A GPS for Every Budget
Corrected on 8/17/07: An earlier version of this article incorrectly reported the maps included with the Mio DigiWalker C220. It includes maps for the United States.
Portable GPS units are poised to become universal, with the once pricey technology now available in a variety of flavors that suit just about any budget. Virtually all mainstream models come car-ready, with kits for affixing them to the windshield or dashboard and chargers for plugging them in to the power outlet. Most also have decent batteries in case you want to carry them on the few final blocks of a walk or stick them in your backpack for a daylong hike. These models demonstrate what you can get in five price ranges:
Mio DigiWalker C220 ($150). This is about as basic as a car-based GPS device gets, yet it's anything but stripped. Pre-loaded databases include more than 3.5 million points of interest that help you find a nearby restaurant, gas station, or Greyhound bus terminal, if that's what you need. The DigiWalker has all the standard GPS features, such as a gentle, if robotic, voice that talks you through upcoming turns and helps reroute you if you miss an exit, and it includes maps of the United States. The 3.5-inch screen is bright enough when used in the car, although it might get washed out in direct sunlight.
Garmin Nuvi 250 ($275). Besides the GPS basics, such as full U.S. and Canada maps, it holds 6 million points of interest that you can customize yourself—by adding neighborhood school zones and stoplight cams, for instance. Or you can add lists of those and other features that you download from Garmin and its partners, some free and some for a fee. The Nuvi 250 also has a few non-GPS features, such as software for viewing digital photos, as well as a calculator, world clock, and converters for currency and metric units.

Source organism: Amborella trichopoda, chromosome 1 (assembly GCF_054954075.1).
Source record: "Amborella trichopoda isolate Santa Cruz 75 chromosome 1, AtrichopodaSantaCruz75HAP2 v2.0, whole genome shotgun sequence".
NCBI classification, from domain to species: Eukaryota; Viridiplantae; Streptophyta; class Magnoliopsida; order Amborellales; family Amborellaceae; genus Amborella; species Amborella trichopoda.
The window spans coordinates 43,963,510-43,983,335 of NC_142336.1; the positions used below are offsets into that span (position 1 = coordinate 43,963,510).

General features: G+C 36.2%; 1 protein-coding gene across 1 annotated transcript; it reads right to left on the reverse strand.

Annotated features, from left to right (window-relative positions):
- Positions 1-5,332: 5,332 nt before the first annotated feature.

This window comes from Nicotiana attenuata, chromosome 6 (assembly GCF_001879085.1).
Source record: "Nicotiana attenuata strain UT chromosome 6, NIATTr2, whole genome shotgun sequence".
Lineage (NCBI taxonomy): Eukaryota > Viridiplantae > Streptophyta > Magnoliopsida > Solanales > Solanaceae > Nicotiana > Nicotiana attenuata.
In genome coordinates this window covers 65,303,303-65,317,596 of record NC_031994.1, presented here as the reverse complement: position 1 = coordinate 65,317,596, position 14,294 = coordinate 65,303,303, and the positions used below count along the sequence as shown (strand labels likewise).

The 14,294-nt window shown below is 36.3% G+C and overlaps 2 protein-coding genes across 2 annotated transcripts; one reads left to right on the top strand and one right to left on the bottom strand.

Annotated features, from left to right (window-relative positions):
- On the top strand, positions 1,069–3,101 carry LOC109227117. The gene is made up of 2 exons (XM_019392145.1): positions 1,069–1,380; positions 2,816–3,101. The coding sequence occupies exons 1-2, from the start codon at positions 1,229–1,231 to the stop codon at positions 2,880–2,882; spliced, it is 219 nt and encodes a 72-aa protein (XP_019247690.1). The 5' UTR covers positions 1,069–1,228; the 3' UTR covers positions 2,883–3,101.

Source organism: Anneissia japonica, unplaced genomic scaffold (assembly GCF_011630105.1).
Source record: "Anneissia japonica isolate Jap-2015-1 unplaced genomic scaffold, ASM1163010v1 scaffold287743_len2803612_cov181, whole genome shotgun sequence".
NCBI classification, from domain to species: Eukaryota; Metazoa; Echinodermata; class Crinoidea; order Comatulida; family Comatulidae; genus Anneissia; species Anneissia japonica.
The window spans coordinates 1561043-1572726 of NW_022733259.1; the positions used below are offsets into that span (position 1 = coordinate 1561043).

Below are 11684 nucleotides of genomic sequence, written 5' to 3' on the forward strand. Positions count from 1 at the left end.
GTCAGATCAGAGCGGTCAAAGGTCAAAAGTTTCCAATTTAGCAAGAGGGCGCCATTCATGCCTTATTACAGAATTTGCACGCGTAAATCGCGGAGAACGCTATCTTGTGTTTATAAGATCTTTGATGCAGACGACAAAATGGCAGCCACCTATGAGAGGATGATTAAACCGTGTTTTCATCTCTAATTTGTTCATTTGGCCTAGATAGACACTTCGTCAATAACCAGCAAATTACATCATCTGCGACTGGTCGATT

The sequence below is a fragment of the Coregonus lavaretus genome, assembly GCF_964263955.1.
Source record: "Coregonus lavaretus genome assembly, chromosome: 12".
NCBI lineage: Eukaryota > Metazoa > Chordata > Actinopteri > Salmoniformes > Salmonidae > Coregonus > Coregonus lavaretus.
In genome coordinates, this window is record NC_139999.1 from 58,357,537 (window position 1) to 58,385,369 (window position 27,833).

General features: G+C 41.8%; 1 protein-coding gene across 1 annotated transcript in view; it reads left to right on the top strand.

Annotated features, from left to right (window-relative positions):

Magellan RoadMate 2200T ($350). At this price, models like the RoadMate not only tell you where to go—"In 100 yards, turn left"; they also add the street name, making it "In 100 yards, turn left onto Park Avenue." The 2200T is also great for outdoor activities, since its eight-hour battery can handle an all-day hike. For an extra $50, you can upgrade to include topographic maps. It's also possible to get live traffic reports, but that requires $100 more for an external antenna, plus $60 a year for the reports.
TomTom Go 720 ($500). Models in this price range typically come with bigger screens, like the 4.3-inch screen on the 720. And there are usually a number of features besides GPS. The 720 can act as a Bluetooth hands-free kit for your cellphone, for instance. It can also store and play digital music and record voice memos, handy for supplemental driving directions. In addition, it taps a new TomTom network for sharing changes to maps, such as roads closed for construction.
Garmin Nuvi 680 ($700). This wide-screen model can do much more than find gas stations—it can also tell you what you'll pay there. The Nuvi connects to a data service from Microsoft called MSN Direct, which transmits traffic info, weather reports, and gas-price updates based on your location. You can even get local movie times and locations. The Nuvi 680 comes with a free year of MSN service, which then costs $50 a year. Or pay a one-time fee of $130 for the lifetime of the device.